Reduction of gene repair by selenomethionine with the use of single-stranded oligonucleotides
Department of Biological Sciences, University of Delaware, Delaware Biotechnology Institute, 15 Innovation Way Newark, DE 19711, USA
BMC Molecular Biology 2007, 8:7 doi:10.1186/1471-2199-8-7Published: 26 January 2007
The repair of single base mutations in mammalian genes can be directed by single-stranded oligonucleotides in a process known as targeted gene repair. The mechanism of this reaction is currently being elucidated but likely involves a pairing step in which the oligonucleotide align in homologous register with its target sequence and a correction step in which the mutant base is replaced by endogenous repair pathways. This process is regulated by the activity of various factors and proteins that either elevate or depress the frequency at which gene repair takes place.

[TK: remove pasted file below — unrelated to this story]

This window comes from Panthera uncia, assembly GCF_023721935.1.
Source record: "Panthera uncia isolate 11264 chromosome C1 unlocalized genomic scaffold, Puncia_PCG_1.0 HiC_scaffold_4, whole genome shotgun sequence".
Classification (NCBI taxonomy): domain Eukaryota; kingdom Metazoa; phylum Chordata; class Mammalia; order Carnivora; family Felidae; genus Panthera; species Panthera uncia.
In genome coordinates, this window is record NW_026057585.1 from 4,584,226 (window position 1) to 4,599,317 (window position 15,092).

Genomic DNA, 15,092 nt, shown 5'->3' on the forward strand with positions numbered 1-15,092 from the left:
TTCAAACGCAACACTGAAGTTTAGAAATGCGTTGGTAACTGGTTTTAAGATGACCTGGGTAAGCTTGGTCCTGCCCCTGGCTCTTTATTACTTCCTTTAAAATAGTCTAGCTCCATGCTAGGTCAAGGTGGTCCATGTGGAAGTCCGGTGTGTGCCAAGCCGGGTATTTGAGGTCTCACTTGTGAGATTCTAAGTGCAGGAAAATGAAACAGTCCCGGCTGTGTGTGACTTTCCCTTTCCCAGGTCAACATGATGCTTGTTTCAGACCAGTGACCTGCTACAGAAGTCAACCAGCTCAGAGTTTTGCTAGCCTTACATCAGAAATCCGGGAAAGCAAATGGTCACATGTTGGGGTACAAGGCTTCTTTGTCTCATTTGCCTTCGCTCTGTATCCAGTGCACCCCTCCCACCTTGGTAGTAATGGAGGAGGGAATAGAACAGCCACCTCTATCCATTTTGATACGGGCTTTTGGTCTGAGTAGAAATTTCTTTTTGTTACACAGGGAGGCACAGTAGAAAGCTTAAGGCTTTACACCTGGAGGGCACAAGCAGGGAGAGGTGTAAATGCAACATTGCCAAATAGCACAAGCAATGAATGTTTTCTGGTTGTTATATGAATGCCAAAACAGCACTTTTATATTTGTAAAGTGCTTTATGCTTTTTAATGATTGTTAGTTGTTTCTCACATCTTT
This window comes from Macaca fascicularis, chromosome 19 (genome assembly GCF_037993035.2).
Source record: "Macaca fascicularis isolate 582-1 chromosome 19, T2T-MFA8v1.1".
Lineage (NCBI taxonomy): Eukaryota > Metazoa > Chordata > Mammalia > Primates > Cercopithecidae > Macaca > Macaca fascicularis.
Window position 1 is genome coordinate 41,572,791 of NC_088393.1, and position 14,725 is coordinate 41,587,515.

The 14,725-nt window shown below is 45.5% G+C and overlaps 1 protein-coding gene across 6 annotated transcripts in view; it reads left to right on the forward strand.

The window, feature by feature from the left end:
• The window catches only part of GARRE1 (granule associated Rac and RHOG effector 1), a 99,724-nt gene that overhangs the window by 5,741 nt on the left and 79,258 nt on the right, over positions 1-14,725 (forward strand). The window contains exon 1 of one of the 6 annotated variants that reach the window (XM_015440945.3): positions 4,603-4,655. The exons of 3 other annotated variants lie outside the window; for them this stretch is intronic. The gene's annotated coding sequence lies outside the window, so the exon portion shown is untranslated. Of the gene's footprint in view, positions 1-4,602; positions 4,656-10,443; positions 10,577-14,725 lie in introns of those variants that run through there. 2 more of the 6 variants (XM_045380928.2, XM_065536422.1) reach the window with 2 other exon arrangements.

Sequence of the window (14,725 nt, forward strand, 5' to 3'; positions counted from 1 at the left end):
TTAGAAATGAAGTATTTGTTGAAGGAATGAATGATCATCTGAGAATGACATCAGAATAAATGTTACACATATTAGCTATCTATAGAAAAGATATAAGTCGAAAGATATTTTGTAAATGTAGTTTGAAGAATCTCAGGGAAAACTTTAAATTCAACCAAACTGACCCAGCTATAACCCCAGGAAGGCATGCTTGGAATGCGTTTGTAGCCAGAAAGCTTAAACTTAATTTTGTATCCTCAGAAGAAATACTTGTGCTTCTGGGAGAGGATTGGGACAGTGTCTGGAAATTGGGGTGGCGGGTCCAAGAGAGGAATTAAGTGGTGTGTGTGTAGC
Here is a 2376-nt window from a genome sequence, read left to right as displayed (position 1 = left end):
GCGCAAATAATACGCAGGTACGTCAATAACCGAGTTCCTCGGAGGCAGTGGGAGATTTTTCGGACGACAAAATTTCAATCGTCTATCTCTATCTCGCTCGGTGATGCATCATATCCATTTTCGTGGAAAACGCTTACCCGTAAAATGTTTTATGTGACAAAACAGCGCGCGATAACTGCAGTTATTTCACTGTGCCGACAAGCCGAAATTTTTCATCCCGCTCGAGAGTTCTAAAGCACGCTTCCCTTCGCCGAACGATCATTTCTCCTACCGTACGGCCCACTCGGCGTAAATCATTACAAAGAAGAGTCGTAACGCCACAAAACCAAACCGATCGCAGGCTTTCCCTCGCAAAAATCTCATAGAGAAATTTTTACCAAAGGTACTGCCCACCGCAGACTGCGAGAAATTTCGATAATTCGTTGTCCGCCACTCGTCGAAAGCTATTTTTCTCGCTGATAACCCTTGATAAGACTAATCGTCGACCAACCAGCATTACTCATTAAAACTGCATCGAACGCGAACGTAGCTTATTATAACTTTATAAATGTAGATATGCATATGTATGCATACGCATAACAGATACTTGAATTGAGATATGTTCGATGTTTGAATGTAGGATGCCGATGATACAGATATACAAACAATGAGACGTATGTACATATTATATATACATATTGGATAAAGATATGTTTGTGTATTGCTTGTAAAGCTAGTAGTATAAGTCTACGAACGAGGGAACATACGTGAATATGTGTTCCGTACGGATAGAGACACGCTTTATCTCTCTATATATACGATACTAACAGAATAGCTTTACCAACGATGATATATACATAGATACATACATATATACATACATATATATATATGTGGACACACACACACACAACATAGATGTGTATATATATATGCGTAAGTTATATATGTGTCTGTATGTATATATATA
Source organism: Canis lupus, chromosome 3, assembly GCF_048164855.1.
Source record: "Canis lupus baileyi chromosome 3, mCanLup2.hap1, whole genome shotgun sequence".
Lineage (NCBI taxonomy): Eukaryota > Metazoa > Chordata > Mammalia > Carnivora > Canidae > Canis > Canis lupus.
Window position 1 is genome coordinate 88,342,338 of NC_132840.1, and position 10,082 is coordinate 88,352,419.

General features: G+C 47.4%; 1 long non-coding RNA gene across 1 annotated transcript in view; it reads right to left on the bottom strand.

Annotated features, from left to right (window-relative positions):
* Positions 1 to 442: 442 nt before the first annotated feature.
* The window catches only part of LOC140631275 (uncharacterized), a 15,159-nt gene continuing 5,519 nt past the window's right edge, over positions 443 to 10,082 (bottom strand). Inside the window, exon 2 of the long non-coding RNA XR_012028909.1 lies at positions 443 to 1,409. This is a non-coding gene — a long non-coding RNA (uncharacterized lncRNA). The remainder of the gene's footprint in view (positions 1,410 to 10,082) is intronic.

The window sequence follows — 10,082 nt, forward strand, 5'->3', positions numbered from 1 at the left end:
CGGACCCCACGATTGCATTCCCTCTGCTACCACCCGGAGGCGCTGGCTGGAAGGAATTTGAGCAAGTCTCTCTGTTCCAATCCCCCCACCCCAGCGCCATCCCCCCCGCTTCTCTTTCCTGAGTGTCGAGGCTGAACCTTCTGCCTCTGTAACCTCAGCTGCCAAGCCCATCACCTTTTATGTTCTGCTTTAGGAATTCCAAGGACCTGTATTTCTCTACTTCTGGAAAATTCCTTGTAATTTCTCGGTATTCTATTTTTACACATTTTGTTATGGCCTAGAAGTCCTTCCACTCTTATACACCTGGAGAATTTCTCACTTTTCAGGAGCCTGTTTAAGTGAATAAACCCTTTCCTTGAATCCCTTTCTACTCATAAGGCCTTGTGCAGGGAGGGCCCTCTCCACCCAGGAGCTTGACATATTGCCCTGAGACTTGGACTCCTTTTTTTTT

In this report, we find that addition of selenomethionine reduces gene repair frequency in a dose-dependent fashion. A correlation between gene repair and altered cell cycle progression is observed. We also find that selenium induces expression of Ref-1 which, in turn, modifies the activity of p53 during the cell cycle.
We can conclude from the results that the suppression of gene repair by introduction of selenomethionine occurs through a p53-associated pathway. This result indicates that the successful application of gene repair for treatment of inherited disorders may be hampered by indirect activation of endogenous suppressor functions.